Judge must do more to explain judgment
Transparency should not be taken lightly
In a badly written and poorly argued judgment, judge Cassim Sardiwalla dismissed the case of the EFF to unseal the records of the CR17 campaign, which brought President Cyril Ramaphosa to the top leadership of the ANC.
I have no interest in defending or arguing against the order of the judgment.
The judge dismissed “the application by the applicant to have the directive by Ledwaba DJP in the review application under case number 55578/2019 made on August 15 2019 to seal the FIC record, uplifted”.
The EFF was also ordered to pay costs, which suggests that, not only was the judicial officer unconvinced by the applicant’s arguments, he also didn’t think there was a compelling reason not to award costs.
In all cases, but particularly so in cases that are closely observed by the public, it is important for judgments to be well-reasoned and clearly explained.
This judgment does neither. And, sure, it might be possible to arrive at the same order and conclusions but do so more cogently and explaining one’s legal reasoning better. This judgment isn’t that.
The relevant cluster of constitutional rights at issue in this case are our political rights in section 19 of the constitution. The judgment spends two quick, vague paragraphs – 14 and 15 – analysing why the EFF case supposedly does not demonstrate how section 19 is violated by the sealing of the CR17 campaign records.
But this is where the poor reasoning jumps out.
Sardiwalla ends the “analysis” with a rhetorical question that cries out for proper engagement: “Does [the right to make political decisions] include knowing the private sources of rival political parties’ funding?”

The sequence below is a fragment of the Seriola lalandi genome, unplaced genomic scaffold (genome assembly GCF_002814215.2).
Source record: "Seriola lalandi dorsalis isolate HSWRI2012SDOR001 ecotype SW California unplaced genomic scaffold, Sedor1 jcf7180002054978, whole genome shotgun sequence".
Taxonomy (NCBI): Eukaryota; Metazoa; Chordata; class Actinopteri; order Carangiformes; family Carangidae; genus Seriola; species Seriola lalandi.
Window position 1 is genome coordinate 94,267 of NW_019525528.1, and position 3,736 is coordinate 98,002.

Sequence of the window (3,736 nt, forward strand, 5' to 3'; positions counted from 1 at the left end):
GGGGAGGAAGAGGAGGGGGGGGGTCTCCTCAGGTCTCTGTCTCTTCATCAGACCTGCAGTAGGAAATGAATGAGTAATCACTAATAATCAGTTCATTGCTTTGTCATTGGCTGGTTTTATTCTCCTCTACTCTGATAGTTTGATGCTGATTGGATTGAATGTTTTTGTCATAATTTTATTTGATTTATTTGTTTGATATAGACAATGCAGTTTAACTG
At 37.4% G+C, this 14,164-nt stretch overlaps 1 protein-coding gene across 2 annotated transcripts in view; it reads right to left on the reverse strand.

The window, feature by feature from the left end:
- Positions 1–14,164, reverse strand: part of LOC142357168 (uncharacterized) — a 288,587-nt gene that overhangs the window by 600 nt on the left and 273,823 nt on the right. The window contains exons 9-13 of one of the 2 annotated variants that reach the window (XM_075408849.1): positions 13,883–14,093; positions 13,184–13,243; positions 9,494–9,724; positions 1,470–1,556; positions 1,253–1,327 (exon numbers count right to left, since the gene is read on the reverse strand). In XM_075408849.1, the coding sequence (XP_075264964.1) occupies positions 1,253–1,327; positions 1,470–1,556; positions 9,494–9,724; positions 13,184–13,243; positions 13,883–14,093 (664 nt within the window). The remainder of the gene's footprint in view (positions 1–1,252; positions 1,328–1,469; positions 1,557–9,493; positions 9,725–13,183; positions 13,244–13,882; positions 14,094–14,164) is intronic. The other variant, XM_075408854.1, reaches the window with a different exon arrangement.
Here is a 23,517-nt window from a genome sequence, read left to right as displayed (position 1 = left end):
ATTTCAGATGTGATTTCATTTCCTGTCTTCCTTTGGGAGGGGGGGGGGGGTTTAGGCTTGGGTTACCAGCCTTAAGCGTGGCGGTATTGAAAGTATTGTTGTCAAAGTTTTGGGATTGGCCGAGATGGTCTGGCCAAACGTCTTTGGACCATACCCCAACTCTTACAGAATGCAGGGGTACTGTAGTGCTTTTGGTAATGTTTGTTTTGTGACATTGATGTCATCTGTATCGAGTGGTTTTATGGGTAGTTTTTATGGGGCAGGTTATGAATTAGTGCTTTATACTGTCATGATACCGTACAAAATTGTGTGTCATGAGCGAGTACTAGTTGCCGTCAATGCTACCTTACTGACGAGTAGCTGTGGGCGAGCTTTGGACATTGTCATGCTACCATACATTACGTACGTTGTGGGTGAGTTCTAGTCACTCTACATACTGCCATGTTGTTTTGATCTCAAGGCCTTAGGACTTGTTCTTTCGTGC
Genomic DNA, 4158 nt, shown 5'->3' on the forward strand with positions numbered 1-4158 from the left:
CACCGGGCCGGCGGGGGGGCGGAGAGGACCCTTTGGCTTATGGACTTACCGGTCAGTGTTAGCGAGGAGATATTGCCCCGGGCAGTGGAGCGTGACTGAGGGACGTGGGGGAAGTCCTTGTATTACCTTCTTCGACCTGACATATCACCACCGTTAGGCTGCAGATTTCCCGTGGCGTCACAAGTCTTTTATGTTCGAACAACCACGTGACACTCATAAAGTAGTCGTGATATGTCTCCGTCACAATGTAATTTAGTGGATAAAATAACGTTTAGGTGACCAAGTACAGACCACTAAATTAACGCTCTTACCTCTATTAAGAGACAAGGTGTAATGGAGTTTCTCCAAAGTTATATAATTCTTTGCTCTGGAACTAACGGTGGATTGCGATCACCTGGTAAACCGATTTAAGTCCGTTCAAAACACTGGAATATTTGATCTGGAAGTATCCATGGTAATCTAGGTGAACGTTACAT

He leaves his poorly framed question hanging as if it is a well-formulated question with an obvious answer. There is not even an attempt here at proper hermeneutics. Here are more precise further problems.
First, although the applicant is the EFF, once the judge has – correctly – cited section 19 as the key section of the constitution to test for against the facts before him, he must be faithful to the text when he does textual analysis. Every clause in section 19 refers to “every citizen” and not “every political party”, so the nexus question is whether every citizen, rather than “rival political parties”, can meaningfully exercise their political rights without access to the CR17 campaign records.
The answer might still be “no, you can as a citizen enjoy your political rights without this information”, but there is nothing in the judgment that gets us that far.
That is the sense in which the judgment falls short of being a well-reasoned piece of legal adjudication.
Second, the judgment recognises the general importance of a free flow of information as a requirement for political rights to be exercised.
This, in a sense, is why civil society is vigilant about lids being placed on information that citizens must have access to.
Transparency is not to be taken lightly. It is crucial to an open democracy. And this is constitutionally enshrined.
Which brings me to another example of the judgment’s disappointment. In paragraph 26, Sardiwalla argues that he is “unable to identify any right on behalf of the applicant or the interest of justice that warrant disclosure”. Okay, I am being too kind. This is an assertion without any reasoning to explain how he arrived at it.
A mere two sentences later, we have the order.
This is lazy. There are many obvious “interest of justice” considerations that needed to be puzzled through, most obviously the constitutional imperative, raised before the court, to entrench openness because of the centrality of an open society to a flourishing democracy.
Again, you might end up, on a balance of rights, still dismissing the EFF’S case but you can surely only do so after a far more careful consideration of the patently obvious justice, and societal, considerations.
A large portion of SA’S problems are due to the influence of money on our politics.
This judgment should be appealed so that we can have another judicial look overriding democratic interest, that of entrenching openness as a default norm, was adequately puzzled through.
It is important for judgments to be wellreasoned and explained